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Time for Broadcom to Shift Gears

by Sravan Kundojjala | Jul 29, 2011

Broadcom continues to show healthy growth in basebands despite having only two primary customers who account for almost hundred percent of Broadcom’s baseband shipments. Broadcom currently draws its baseband growth from GSM/GPRS/EDGE basebands and we estimate that 3G basebands accounted for less than 10 percent of Broadcom's total baseband unit shipments in Q1 2011. By our estimates, Broadcom’s baseband unit shipment share reached 5.4 percent in Q1 2011 and provisionally we estimate that the company's baseband unit share could cross double-digits in 2012 with improved product-mix.

Broadcom’s ‘slow but steady’ approach is paying off nicely and the company is gradually solidifying its position in the baseband market. Unlike many other baseband companies, Broadcom seems to have the luxury to build its baseband market position, given its strength in non-baseband wireless products such as connectivity. We believe that Broadcom is likely to wait until 2013 to address the high-end 4G LTE mobile devices market.

We believe it’s time for Broadcom to shift gears and apply more pressure on its competitors. It can take more market share in basebands as most baseband companies currently lack financial strength and are stuck in product transition.

With only single-digit baseband share, Broadcom has multiple growth opportunities ahead of it including:

-     As a key supplier to Nokia’s Series 40 platform, Broadcom stands to gain much in future as Nokia ups its investment in the Series 40 platform to add new features such as Qt development and full touchscreen support. We think that the Series 40 platform is now more strategic to Nokia than it was before and over time that platform will evolve like a smartphone platform.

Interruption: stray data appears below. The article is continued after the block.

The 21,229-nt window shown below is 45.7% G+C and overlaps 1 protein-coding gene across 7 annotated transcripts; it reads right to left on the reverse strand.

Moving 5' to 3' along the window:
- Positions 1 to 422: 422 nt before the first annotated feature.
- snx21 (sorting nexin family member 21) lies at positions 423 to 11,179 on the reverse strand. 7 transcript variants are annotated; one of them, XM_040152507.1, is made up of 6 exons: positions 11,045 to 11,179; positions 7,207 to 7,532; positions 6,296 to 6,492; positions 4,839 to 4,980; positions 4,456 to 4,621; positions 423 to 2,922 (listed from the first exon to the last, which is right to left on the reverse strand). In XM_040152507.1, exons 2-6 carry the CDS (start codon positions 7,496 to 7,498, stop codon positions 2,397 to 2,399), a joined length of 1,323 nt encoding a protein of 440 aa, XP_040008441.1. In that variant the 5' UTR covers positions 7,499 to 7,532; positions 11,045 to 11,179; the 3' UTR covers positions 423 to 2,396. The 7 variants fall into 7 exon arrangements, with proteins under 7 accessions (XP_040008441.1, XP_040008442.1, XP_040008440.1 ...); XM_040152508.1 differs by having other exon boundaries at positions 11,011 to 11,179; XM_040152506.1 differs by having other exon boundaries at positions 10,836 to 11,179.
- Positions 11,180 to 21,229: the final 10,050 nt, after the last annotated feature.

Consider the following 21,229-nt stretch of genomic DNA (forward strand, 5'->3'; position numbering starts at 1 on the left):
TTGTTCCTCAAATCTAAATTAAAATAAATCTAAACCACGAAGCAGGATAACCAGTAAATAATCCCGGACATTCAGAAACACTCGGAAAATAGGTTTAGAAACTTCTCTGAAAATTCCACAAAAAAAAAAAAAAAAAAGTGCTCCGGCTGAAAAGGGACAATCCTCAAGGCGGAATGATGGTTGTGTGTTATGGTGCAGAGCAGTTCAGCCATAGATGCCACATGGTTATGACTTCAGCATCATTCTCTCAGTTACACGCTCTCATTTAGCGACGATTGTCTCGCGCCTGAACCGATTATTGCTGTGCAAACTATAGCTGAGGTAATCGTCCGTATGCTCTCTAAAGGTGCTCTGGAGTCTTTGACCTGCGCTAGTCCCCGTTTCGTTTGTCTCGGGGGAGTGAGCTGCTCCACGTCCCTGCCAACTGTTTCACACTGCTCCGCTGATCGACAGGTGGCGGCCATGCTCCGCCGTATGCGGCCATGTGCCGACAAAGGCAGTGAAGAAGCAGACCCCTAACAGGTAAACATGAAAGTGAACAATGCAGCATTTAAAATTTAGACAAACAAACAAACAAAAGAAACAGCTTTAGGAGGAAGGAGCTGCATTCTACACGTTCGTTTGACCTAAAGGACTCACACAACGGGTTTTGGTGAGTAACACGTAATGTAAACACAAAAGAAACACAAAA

-     With Texas Instruments exiting the baseband market by early 2013, 3G opportunities at Nokia will open up in 2012 and should improve Broadcom’s product-mix.

-     Broadcom had less than 2 percent unit share in the smartphone applications processor market in Q1 2011, by our estimates. This is an area Broadcom needs to focus on and the company so far failed to capitalize on smartphone growth to build a strong position in the applications processor market. Broadcom has an integration strategy in place for applications processors and we believe Broadcom can compete for Qualcomm’s customer base as a secondary supplier.

-     Obviously, the 4G LTE devices market is expected to be a good opportunity for every baseband vendor in the next few years and we think Broadcom has all the technology pieces to be a top player in this space.

We continue to believe that Broadcom is strongly positioned for growth in the next few years and has multiple growth opportunities ahead of it. If there is any one company that can challenge Qualcomm in future, we would say it’s Broadcom. Broadcom has all the technology pieces to be a top-tier player in basebands and applications processors and we think it’s high time for the company to flex its muscles to take market share aggressively.

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